GFM Network News


To dramatize the issue of harvest losses, this video shows $5 bills blowing out the back of a combine. it’s not that bad, but the average grower could probably make $10 to $15 an acre by properly adjusting their combine — and some might be giving away $50 an acre or more.

Threshing losses could be costing you tens of thousands this harvest

Canola losses when combining are typically double — and sometimes five times — what they should be

How many tens — or hundreds — of millions of dollars might pour out of the backs of Prairie combines this harvest? No one can say for sure, but Vegreville producer Darcy Sarafinchan knows that if he’s not checking for issues when combining canola, the number can get big in a hurry. “When you start […] Read more

Thar she blows — and the only way to know how much grain is 
being blown out is to measure it.

Harvest loss a costly — and preventable — problem

Going just a bit faster can be way more expensive than any speeding ticket

Growers are leaving profit on the ground every time the combine hits the field. “You’ve grown it, you’ve put the inputs into it, and it’s free for the taking. Why not take it?” said Nathan Gregg, project manager at the Prairie Agricultural Machinery Institute. Harvest losses depend on the crop, but typically, one to two […] Read more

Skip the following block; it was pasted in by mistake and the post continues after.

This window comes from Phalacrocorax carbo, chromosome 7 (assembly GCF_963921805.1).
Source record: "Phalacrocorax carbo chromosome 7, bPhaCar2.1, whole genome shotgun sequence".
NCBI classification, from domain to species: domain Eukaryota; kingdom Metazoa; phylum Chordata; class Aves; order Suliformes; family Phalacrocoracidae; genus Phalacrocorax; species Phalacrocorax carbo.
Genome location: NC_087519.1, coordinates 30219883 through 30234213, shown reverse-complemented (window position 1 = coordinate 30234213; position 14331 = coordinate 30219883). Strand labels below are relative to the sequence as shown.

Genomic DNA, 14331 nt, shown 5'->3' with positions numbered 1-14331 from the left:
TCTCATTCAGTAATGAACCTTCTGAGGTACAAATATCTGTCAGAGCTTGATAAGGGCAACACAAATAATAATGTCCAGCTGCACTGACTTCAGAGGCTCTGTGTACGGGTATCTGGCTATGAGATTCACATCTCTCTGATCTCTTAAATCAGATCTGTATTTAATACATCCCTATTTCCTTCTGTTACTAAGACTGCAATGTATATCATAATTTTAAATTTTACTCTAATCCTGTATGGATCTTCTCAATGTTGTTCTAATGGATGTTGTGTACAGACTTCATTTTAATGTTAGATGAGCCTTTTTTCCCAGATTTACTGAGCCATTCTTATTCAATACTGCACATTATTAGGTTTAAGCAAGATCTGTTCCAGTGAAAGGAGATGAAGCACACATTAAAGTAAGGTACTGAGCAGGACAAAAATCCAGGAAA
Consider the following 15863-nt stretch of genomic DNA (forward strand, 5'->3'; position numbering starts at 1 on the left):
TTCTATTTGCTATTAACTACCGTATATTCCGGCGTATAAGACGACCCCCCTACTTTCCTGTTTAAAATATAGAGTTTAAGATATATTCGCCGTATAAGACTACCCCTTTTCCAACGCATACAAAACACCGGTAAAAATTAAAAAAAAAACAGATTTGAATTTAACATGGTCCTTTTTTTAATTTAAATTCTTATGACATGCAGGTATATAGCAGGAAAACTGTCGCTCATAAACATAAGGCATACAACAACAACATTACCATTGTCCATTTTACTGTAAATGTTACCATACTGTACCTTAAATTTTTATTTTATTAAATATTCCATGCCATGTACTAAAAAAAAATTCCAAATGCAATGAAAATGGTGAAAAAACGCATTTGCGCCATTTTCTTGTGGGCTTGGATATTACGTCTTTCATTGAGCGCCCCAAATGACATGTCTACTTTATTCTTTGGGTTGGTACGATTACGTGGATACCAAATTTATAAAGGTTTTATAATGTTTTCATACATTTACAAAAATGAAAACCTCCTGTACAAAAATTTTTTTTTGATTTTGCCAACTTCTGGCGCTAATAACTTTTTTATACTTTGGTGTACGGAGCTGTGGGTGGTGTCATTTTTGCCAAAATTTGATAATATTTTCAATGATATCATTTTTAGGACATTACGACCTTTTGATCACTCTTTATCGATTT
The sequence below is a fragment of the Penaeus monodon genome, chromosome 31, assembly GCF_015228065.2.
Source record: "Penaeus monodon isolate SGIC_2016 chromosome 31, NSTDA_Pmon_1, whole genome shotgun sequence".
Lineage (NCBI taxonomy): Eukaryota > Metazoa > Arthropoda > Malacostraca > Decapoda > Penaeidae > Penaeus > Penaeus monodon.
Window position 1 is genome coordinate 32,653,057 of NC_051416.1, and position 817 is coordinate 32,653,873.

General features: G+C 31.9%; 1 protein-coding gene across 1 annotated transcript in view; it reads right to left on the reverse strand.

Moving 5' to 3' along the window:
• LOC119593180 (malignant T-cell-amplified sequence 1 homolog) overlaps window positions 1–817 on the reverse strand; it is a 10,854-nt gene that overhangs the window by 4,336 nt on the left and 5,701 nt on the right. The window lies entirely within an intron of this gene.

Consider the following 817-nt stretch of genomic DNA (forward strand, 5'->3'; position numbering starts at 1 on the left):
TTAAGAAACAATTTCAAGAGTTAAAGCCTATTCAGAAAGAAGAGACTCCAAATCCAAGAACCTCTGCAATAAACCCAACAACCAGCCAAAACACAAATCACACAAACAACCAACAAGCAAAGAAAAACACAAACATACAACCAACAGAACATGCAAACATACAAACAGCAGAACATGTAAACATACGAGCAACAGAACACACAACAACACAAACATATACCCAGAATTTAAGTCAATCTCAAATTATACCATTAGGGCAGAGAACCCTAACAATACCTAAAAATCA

Harvest loss: An app and Top 10 tips

Here are two resources for calculating and reducing harvest loss. The Saskatchewan Soil Conservation Association has created a free app — SSCA Harvest Loss Calculator — for iPhones and iPads. The tool allows the user to enter the amount of seed in a sampling area of known size, either in weight, volume, or kernel number. […] Read more

Retired canola council harvest specialist Jim Bessel uses a one-square-foot drop pan to measure harvest loss quickly and easily.

Measuring harvest loss the first step to managing it

Save big bucks by measuring harvest waste, calculating the loss, and adjusting harvest management practices accordingly

In a drought year like this one, when every bushel counts, the last thing a producer wants to do is to leave grain on the ground. But harvest loss — to the tune of up to five bushels an acre — is a costly problem for growers across the Prairies. And more often than not, […] Read more